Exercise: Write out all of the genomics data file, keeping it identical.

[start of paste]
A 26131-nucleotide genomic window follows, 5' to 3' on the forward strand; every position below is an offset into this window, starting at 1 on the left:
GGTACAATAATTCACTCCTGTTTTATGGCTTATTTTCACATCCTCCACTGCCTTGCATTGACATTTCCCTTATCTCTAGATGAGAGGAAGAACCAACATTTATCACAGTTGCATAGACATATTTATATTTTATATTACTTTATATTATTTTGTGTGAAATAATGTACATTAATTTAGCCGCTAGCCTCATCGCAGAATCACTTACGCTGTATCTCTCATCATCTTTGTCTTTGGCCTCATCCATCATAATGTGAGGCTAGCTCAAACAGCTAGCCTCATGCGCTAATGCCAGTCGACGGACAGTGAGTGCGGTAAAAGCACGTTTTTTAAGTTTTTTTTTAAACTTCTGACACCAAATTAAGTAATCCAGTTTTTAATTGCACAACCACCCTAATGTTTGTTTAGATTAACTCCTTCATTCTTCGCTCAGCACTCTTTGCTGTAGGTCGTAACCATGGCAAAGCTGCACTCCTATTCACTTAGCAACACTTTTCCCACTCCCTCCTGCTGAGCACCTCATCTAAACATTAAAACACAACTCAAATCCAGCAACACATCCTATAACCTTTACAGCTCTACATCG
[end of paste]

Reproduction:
A 26131-nucleotide genomic window follows, 5' to 3' on the forward strand; every position below is an offset into this window, starting at 1 on the left:
GGTACAATAATTCACTCCTGTTTTATGGCTTATTTTCACATCCTCCACTGCCTTGCATTGACATTTCCCTTATCTCTAGATGAGAGGAAGAACCAACATTTATCACAGTTGCATAGACATATTTATATTTTATATTACTTTATATTATTTTGTGTGAAATAATGTACATTAATTTAGCCGCTAGCCTCATCGCAGAATCACTTACGCTGTATCTCTCATCATCTTTGTCTTTGGCCTCATCCATCATAATGTGAGGCTAGCTCAAACAGCTAGCCTCATGCGCTAATGCCAGTCGACGGACAGTGAGTGCGGTAAAAGCACGTTTTTTAAGTTTTTTTTTAAACTTCTGACACCAAATTAAGTAATCCAGTTTTTAATTGCACAACCACCCTAATGTTTGTTTAGATTAACTCCTTCATTCTTCGCTCAGCACTCTTTGCTGTAGGTCGTAACCATGGCAAAGCTGCACTCCTATTCACTTAGCAACACTTTTCCCACTCCCTCCTGCTGAGCACCTCATCTAAACATTAAAACACAACTCAAATCCAGCAACACATCCTATAACCTTTACAGCTCTACATCG